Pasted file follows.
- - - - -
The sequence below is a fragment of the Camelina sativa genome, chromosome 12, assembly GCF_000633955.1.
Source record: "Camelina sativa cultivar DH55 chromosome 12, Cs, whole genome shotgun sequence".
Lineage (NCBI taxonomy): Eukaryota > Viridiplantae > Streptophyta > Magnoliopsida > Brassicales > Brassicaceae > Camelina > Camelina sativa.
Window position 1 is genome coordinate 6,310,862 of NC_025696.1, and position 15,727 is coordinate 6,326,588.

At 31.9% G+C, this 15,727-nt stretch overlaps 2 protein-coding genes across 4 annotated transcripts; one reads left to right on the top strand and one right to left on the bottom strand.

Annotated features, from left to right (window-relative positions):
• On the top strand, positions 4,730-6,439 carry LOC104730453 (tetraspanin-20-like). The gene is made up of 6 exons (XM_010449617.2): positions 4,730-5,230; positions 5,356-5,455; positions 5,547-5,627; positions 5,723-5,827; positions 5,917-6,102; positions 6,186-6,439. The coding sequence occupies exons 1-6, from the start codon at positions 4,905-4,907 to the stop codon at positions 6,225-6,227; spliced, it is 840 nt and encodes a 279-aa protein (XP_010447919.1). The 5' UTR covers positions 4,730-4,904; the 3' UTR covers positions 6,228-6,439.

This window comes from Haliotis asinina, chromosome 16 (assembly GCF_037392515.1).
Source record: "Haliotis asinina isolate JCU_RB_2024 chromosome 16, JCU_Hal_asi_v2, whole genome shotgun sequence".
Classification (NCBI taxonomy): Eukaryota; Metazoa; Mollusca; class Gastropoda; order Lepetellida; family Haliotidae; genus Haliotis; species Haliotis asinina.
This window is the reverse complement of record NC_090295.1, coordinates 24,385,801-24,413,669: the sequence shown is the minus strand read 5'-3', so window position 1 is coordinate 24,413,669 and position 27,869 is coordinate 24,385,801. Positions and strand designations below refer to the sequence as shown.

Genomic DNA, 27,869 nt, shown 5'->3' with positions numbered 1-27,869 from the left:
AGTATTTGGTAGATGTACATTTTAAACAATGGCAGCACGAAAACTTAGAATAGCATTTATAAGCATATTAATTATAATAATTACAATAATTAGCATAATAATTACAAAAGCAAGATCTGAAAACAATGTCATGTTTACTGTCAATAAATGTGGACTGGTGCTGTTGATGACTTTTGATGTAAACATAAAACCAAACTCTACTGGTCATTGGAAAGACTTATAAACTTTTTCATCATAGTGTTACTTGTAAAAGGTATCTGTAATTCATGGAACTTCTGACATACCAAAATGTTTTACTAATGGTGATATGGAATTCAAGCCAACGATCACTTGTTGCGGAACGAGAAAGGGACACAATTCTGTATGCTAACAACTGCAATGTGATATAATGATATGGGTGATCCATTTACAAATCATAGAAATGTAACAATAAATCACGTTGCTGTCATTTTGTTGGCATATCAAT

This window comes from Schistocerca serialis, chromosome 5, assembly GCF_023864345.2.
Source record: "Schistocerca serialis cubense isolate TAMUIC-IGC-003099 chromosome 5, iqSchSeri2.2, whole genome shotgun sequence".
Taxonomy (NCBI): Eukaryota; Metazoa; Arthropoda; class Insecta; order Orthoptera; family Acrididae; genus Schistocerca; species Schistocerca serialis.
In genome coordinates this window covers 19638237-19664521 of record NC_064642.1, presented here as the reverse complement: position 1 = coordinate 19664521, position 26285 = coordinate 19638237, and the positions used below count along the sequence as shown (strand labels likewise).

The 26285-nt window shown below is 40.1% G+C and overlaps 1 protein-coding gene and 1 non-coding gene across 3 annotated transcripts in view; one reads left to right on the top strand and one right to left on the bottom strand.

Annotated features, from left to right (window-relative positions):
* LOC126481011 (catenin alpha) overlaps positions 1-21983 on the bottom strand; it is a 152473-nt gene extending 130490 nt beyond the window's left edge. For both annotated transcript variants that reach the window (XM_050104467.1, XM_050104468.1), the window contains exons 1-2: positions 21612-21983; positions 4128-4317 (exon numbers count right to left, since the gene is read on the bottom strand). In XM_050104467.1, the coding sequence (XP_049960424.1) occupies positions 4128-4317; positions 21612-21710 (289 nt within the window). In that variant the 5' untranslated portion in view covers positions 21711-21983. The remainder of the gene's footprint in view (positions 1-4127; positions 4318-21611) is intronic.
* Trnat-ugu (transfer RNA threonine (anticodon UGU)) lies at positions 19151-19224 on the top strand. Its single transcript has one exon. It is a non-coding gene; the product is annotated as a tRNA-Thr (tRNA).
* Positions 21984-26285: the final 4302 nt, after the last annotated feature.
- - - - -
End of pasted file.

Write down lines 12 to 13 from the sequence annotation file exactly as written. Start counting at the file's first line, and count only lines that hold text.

Genomic DNA, 27,869 nt, shown 5'->3' with positions numbered 1-27,869 from the left:
AGTATTTGGTAGATGTACATTTTAAACAATGGCAGCACGAAAACTTAGAATAGCATTTATAAGCATATTAATTATAATAATTACAATAATTAGCATAATAATTACAAAAGCAAGATCTGAAAACAATGTCATGTTTACTGTCAATAAATGTGGACTGGTGCTGTTGATGACTTTTGATGTAAACATAAAACCAAACTCTACTGGTCATTGGAAAGACTTATAAACTTTTTCATCATAGTGTTACTTGTAAAAGGTATCTGTAATTCATGGAACTTCTGACATACCAAAATGTTTTACTAATGGTGATATGGAATTCAAGCCAACGATCACTTGTTGCGGAACGAGAAAGGGACACAATTCTGTATGCTAACAACTGCAATGTGATATAATGATATGGGTGATCCATTTACAAATCATAGAAATGTAACAATAAATCACGTTGCTGTCATTTTGTTGGCATATCAAT